The good work of Great Lakes RCAP is one of the many reasons why I consider myself fortunate to serve as our agency’s president/CEO, a role I have had for nearly nine years. The past six of these years has been especially rewarding and challenging for GLCAP. We have added new programs, expanded our footprint, and doubled the size of our agency—something that could only be accomplished through a strong, dedicated team. But, just as our agency has “grown up” over time, in essence, I have too. In my early years, the “good ole boys” club was alive and well and there were certainly fewer women in positions of authority. During those years, I have served in many positions, always looking to challenge myself. Perseverance, hard work, focus, furthering my education by obtaining my MBA, and building my leadership skills have all led to my current role. I have also had the pleasure of working alongside many GLCAP family members who have grown up while spending their careers here. While I am proud that we have built a strong, resilient, and dedicated team throughout the years, part of my journey here has also led me to recognize that we will always be building and growing as we move into the future. Part of being a leader means accepting that leadership is a never-ending journey of continuous improvement and maintaining our integrity, as what we do when no one is looking shapes our public actions.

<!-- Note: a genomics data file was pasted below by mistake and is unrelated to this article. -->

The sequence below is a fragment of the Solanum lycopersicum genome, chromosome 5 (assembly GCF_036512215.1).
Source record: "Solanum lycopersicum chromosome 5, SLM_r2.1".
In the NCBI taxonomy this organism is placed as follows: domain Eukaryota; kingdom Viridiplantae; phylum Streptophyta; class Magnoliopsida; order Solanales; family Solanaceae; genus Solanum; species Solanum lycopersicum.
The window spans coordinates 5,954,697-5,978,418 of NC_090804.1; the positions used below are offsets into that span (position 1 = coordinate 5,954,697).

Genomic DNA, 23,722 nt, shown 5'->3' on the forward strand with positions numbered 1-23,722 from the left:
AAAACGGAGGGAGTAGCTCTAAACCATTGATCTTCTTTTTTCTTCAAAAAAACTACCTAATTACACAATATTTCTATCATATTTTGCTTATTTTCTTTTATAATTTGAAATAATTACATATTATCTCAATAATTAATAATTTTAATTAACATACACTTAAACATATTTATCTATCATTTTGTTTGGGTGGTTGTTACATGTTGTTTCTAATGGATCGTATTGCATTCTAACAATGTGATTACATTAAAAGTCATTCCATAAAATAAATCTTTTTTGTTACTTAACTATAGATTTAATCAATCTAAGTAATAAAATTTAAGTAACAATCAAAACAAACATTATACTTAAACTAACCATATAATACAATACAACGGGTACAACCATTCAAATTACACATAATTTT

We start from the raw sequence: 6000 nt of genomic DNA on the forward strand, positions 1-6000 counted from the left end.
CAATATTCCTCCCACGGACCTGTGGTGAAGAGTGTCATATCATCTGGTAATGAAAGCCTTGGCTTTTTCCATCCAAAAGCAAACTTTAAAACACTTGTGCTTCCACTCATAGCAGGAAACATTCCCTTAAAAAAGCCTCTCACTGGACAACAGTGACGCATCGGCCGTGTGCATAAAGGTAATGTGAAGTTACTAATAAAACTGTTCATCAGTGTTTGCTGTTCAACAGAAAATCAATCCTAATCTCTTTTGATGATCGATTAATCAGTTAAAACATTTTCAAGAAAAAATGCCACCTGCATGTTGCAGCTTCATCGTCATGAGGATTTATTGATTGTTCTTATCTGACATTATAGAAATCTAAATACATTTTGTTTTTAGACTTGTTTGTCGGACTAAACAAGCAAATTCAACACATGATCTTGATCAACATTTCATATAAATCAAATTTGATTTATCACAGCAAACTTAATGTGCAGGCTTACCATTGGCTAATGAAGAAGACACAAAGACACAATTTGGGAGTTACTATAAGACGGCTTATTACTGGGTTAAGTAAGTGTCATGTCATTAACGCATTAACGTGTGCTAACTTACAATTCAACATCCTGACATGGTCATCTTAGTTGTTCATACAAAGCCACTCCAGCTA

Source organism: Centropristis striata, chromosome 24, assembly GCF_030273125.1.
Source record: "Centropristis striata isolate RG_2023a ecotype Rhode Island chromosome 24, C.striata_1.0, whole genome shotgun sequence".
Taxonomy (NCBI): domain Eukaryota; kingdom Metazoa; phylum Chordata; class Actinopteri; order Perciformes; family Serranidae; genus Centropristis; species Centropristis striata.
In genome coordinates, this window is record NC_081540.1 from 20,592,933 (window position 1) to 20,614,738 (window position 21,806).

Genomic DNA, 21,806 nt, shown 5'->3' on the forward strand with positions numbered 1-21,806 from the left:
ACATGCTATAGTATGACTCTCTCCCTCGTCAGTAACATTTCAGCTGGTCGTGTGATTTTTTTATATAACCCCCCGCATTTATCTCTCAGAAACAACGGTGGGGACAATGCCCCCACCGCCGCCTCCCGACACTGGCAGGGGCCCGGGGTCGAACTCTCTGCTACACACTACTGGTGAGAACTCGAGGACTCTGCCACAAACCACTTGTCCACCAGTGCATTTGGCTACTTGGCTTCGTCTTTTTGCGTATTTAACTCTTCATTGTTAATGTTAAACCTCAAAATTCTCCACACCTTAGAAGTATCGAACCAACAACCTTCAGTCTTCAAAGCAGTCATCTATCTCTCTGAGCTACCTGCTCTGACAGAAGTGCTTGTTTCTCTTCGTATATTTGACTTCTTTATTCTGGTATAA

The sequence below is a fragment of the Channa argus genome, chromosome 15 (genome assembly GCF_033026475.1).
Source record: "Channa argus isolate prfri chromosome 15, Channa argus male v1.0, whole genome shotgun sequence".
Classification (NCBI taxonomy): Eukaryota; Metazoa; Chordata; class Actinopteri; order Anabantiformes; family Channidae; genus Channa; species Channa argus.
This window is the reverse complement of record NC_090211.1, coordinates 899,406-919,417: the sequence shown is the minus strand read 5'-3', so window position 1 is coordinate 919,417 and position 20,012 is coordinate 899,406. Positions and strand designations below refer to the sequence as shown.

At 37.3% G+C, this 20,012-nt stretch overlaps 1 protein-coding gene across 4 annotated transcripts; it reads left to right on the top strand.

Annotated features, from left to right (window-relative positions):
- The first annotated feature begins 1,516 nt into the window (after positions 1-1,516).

Likewise, being a leader means respecting and learning from the talents of others. I have always tried to surround myself with the best and brightest talent I could hire. No one steers the ship alone, so having the best possible crew makes us all more successful. Being a leader means taking care when making decisions. One important lesson I learned from a mentor was “the 24-hour rule,” meaning do not make a hasty or reactionary decision unless it is a matter of extreme urgency. Take 24 hours to think over the options before proceeding. This rule has proven itself many times over the years. Being a leader also means taking care of yourself and your family, and it means making sure your team knows to do the same. I hope that I have made the organization better prepared for the next generation of leaders while always stressing my “family comes first” mantra. We must first take care of ourselves and our families so we may be prepared to serve the individuals, families and communities that count on us daily.